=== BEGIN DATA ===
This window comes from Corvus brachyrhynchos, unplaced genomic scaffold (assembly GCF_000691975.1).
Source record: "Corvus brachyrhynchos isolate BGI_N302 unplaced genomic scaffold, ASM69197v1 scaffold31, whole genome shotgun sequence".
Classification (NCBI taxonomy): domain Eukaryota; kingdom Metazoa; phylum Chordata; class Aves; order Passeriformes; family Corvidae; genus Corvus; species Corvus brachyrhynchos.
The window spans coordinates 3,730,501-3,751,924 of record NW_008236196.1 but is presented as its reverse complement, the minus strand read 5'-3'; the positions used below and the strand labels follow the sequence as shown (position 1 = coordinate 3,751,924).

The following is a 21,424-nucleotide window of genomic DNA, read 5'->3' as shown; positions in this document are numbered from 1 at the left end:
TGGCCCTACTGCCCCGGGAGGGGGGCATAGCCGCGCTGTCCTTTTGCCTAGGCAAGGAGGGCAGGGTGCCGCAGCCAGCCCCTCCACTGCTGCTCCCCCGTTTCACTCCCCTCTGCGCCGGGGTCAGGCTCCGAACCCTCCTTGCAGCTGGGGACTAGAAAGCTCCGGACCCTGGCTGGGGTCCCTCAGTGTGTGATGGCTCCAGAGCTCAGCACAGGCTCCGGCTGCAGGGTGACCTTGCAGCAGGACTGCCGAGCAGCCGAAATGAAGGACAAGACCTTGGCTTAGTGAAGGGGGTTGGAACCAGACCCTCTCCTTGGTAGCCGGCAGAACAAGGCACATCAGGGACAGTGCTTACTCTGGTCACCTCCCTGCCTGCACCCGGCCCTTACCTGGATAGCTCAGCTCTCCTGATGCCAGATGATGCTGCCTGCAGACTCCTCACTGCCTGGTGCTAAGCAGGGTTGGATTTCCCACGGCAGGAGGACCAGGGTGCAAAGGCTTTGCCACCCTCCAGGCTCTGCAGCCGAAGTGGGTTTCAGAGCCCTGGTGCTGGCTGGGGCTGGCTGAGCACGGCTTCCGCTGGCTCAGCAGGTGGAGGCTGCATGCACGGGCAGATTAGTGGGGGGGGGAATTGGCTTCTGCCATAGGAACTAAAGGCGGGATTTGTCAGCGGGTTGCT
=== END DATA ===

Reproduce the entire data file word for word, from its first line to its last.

This window comes from Corvus brachyrhynchos, unplaced genomic scaffold (assembly GCF_000691975.1).
Source record: "Corvus brachyrhynchos isolate BGI_N302 unplaced genomic scaffold, ASM69197v1 scaffold31, whole genome shotgun sequence".
Classification (NCBI taxonomy): domain Eukaryota; kingdom Metazoa; phylum Chordata; class Aves; order Passeriformes; family Corvidae; genus Corvus; species Corvus brachyrhynchos.
The window spans coordinates 3,730,501-3,751,924 of record NW_008236196.1 but is presented as its reverse complement, the minus strand read 5'-3'; the positions used below and the strand labels follow the sequence as shown (position 1 = coordinate 3,751,924).

The following is a 21,424-nucleotide window of genomic DNA, read 5'->3' as shown; positions in this document are numbered from 1 at the left end:
TGGCCCTACTGCCCCGGGAGGGGGGCATAGCCGCGCTGTCCTTTTGCCTAGGCAAGGAGGGCAGGGTGCCGCAGCCAGCCCCTCCACTGCTGCTCCCCCGTTTCACTCCCCTCTGCGCCGGGGTCAGGCTCCGAACCCTCCTTGCAGCTGGGGACTAGAAAGCTCCGGACCCTGGCTGGGGTCCCTCAGTGTGTGATGGCTCCAGAGCTCAGCACAGGCTCCGGCTGCAGGGTGACCTTGCAGCAGGACTGCCGAGCAGCCGAAATGAAGGACAAGACCTTGGCTTAGTGAAGGGGGTTGGAACCAGACCCTCTCCTTGGTAGCCGGCAGAACAAGGCACATCAGGGACAGTGCTTACTCTGGTCACCTCCCTGCCTGCACCCGGCCCTTACCTGGATAGCTCAGCTCTCCTGATGCCAGATGATGCTGCCTGCAGACTCCTCACTGCCTGGTGCTAAGCAGGGTTGGATTTCCCACGGCAGGAGGACCAGGGTGCAAAGGCTTTGCCACCCTCCAGGCTCTGCAGCCGAAGTGGGTTTCAGAGCCCTGGTGCTGGCTGGGGCTGGCTGAGCACGGCTTCCGCTGGCTCAGCAGGTGGAGGCTGCATGCACGGGCAGATTAGTGGGGGGGGGAATTGGCTTCTGCCATAGGAACTAAAGGCGGGATTTGTCAGCGGGTTGCT